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Journal of Craniovertebral Junction and Spine
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ORIGINAL ARTICLE
Year : 2019  |  Volume : 10  |  Issue : 3  |  Page : 144-151

Cervical spondylosis in patients presenting with “severe” myelopathy: Analysis of treatment by multisegmental spinal fixation – A case series


1 Department of Neurosurgery, KEM Hospital and Seth GS Medical College; Lilavati Hospital and Research Centre, Mumbai, Maharashtra, India
2 Department of Neurosurgery, KEM Hospital and Seth GS, Mumbai, Maharashtra, India
3 Lilavati Hospital and Research Centre, Mumbai, Maharashtra, India

Correspondence Address:
Prof. Atul Goel
Department of Neurosurgery, KEM Hospital and Seth GS Medical College, Parel, Mumbai - 400 012, Maharashtra
India
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Source of Support: None, Conflict of Interest: None


DOI: 10.4103/jcvjs.JCVJS_82_19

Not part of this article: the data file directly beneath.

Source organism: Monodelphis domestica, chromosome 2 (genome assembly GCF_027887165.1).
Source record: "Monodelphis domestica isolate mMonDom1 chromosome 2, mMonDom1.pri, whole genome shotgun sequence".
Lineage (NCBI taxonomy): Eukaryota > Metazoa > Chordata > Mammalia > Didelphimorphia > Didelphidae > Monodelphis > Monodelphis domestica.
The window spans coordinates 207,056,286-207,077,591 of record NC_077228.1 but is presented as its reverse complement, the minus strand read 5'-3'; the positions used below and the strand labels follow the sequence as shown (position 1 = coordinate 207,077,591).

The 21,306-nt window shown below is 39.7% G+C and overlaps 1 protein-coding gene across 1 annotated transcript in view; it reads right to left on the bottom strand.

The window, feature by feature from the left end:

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Background: Surgical strategy of multisegmental spinal fixation that includes atlantoaxial joint for patients having cervical spondylosis-related symptoms of severe myelopathy is analyzed. Objective: Surgical outcome of patients presenting with “severe” symptoms of cervical myelopathy having multisegmental degenerative cervical spondylosis and treated by multisegmental spinal fixation is analyzed. Atlantoaxial joint was included in the fixation construct in majority of patients. No bone, soft tissue, osteophyte, or disc resection for decompression was done. Materials and Methods: Sixty-four patients having multisegmental cervical spondylosis who presented with symptoms of severe myelopathy were surgically treated during the period from March 2013 to December 2018. On the basis of the concept that instability is the primary cause of spinal degeneration, multisegmental spinal fixation was done in all patients. Atlantoaxial joint was included in the fixation construct in 48 patients. The levels of spinal fixation were determined on the basis of direct observation of facet joints and by manual manipulation and were guided by the presenting clinical features and radiological information. Clinical monitoring was done using Goel clinical grading, modified Japanese Orthopedic Association Score, and visual analog score parameters. Patient satisfaction index assessed the functional and symptomatic improvement. Results: During the follow-up that ranged from 6 to 75 months, all patients improved in their clinical status. Fifty-five (85.9%) patients could walk independently or with mild support. Conclusions: Multisegmental spinal fixation that includes atlantoaxial joint in most patients forms a rational treatment strategy for patients of cervical spondylosis presenting with severe symptoms of myelopathy.


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